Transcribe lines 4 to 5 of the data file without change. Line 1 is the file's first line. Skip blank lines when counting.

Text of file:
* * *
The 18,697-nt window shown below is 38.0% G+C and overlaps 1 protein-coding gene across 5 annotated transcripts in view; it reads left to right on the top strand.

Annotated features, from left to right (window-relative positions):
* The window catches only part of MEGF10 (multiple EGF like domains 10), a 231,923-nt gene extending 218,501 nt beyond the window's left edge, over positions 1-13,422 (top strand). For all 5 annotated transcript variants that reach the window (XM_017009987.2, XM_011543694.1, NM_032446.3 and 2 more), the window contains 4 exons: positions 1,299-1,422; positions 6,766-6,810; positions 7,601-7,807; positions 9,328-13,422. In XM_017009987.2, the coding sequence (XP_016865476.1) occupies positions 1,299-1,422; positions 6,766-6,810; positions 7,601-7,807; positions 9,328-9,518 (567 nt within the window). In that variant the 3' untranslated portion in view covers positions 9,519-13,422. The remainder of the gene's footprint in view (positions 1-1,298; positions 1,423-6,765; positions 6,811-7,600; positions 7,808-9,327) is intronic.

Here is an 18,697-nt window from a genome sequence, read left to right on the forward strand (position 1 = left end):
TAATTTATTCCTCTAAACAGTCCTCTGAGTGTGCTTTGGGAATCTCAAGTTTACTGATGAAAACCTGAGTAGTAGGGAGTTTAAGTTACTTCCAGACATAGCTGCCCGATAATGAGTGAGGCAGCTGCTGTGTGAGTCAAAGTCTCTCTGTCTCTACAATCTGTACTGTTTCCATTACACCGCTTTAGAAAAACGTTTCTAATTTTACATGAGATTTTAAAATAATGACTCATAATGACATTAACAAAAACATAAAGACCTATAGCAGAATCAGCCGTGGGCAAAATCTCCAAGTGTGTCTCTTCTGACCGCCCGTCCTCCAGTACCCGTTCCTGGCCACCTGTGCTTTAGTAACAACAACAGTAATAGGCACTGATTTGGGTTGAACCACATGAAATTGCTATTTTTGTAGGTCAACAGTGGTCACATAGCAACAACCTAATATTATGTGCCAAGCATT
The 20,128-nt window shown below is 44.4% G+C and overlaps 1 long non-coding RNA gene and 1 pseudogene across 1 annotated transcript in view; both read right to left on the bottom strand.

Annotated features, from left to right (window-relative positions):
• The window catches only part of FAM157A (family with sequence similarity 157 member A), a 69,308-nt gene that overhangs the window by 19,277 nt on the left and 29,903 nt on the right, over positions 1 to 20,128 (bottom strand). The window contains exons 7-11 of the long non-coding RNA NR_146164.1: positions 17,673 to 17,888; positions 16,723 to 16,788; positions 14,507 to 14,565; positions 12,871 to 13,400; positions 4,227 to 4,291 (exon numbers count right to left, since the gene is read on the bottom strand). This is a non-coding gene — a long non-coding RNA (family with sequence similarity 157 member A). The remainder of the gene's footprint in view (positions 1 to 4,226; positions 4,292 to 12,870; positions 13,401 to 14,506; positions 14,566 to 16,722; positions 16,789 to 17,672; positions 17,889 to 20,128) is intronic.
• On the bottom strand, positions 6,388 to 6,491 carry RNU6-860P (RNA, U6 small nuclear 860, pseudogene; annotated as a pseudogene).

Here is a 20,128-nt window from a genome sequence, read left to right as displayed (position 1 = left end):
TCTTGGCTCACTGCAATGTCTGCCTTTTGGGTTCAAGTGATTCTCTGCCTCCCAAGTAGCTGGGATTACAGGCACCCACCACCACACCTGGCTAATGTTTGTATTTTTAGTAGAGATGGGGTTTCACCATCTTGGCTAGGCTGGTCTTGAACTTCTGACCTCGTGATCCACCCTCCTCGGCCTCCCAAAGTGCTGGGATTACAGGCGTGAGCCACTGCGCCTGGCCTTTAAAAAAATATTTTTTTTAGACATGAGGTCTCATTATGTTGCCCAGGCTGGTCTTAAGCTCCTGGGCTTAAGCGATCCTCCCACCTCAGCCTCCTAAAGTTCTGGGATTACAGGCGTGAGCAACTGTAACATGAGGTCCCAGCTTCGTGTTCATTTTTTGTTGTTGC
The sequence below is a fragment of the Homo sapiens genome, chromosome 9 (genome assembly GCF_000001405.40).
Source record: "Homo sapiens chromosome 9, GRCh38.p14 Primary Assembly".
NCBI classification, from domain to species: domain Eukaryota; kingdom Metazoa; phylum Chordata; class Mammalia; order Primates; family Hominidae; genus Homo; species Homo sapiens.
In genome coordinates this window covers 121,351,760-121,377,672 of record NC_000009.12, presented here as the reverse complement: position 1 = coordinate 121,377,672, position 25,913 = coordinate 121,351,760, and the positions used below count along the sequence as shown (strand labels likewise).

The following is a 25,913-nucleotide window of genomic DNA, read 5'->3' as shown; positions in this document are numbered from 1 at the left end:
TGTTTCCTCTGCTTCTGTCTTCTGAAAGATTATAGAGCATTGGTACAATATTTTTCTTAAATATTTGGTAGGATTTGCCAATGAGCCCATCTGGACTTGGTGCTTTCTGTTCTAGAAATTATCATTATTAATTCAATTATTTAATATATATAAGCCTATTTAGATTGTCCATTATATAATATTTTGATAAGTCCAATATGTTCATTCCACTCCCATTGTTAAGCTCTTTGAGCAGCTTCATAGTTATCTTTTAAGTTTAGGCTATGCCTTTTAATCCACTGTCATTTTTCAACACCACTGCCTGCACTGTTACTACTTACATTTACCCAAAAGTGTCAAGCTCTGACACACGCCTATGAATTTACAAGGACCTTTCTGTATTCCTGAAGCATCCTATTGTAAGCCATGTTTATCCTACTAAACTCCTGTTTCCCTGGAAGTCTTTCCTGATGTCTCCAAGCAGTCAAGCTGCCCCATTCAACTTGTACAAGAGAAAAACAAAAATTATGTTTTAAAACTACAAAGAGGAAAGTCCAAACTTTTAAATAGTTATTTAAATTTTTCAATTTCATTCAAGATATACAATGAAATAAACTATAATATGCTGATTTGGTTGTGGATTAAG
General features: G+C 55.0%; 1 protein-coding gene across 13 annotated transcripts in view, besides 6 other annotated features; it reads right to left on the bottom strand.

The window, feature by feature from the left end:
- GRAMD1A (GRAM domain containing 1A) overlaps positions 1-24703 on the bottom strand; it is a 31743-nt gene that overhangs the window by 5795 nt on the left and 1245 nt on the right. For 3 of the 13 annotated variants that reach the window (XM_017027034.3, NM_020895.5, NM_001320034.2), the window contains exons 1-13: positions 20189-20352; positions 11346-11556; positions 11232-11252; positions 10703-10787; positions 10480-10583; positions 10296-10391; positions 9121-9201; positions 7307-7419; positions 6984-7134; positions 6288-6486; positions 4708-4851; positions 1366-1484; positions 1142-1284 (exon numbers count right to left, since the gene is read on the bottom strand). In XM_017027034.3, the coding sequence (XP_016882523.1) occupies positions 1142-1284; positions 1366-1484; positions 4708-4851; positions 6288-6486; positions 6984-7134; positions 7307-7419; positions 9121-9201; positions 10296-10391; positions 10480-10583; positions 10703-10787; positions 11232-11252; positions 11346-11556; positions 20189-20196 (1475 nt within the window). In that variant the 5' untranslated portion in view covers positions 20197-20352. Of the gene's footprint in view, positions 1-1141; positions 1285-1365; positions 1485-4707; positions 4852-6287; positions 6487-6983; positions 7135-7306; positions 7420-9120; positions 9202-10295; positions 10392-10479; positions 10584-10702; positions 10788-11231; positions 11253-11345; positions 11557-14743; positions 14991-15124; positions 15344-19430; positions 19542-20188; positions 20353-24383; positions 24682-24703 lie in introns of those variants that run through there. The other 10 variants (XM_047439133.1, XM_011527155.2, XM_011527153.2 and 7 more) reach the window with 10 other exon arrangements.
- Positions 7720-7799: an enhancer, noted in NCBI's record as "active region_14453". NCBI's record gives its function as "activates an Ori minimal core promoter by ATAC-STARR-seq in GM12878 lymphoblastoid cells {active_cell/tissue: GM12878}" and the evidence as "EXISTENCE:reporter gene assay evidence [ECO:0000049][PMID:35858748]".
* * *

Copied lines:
Here is an 18,697-nt window from a genome sequence, read left to right on the forward strand (position 1 = left end):
TAATTTATTCCTCTAAACAGTCCTCTGAGTGTGCTTTGGGAATCTCAAGTTTACTGATGAAAACCTGAGTAGTAGGGAGTTTAAGTTACTTCCAGACATAGCTGCCCGATAATGAGTGAGGCAGCTGCTGTGTGAGTCAAAGTCTCTCTGTCTCTACAATCTGTACTGTTTCCATTACACCGCTTTAGAAAAACGTTTCTAATTTTACATGAGATTTTAAAATAATGACTCATAATGACATTAACAAAAACATAAAGACCTATAGCAGAATCAGCCGTGGGCAAAATCTCCAAGTGTGTCTCTTCTGACCGCCCGTCCTCCAGTACCCGTTCCTGGCCACCTGTGCTTTAGTAACAACAACAGTAATAGGCACTGATTTGGGTTGAACCACATGAAATTGCTATTTTTGTAGGTCAACAGTGGTCACATAGCAACAACCTAATATTATGTGCCAAGCATT